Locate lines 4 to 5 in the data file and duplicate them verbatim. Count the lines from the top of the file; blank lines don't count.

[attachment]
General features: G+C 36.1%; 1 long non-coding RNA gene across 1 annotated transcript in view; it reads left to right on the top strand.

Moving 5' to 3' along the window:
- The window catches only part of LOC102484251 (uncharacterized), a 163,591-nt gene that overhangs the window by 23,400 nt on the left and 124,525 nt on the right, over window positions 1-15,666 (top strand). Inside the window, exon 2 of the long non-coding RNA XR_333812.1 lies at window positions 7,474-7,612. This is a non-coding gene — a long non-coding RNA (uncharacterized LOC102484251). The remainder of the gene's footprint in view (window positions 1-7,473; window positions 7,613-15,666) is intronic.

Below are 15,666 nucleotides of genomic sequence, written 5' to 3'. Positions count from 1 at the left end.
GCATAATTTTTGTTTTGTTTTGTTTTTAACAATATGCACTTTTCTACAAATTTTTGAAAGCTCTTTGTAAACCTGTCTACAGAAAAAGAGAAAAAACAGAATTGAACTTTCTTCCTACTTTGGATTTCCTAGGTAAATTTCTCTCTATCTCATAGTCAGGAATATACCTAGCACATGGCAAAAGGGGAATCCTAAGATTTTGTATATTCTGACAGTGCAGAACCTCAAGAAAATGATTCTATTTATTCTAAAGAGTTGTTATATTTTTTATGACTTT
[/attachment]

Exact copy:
Below are 15,666 nucleotides of genomic sequence, written 5' to 3'. Positions count from 1 at the left end.
GCATAATTTTTGTTTTGTTTTGTTTTTAACAATATGCACTTTTCTACAAATTTTTGAAAGCTCTTTGTAAACCTGTCTACAGAAAAAGAGAAAAAACAGAATTGAACTTTCTTCCTACTTTGGATTTCCTAGGTAAATTTCTCTCTATCTCATAGTCAGGAATATACCTAGCACATGGCAAAAGGGGAATCCTAAGATTTTGTATATTCTGACAGTGCAGAACCTCAAGAAAATGATTCTATTTATTCTAAAGAGTTGTTATATTTTTTATGACTTT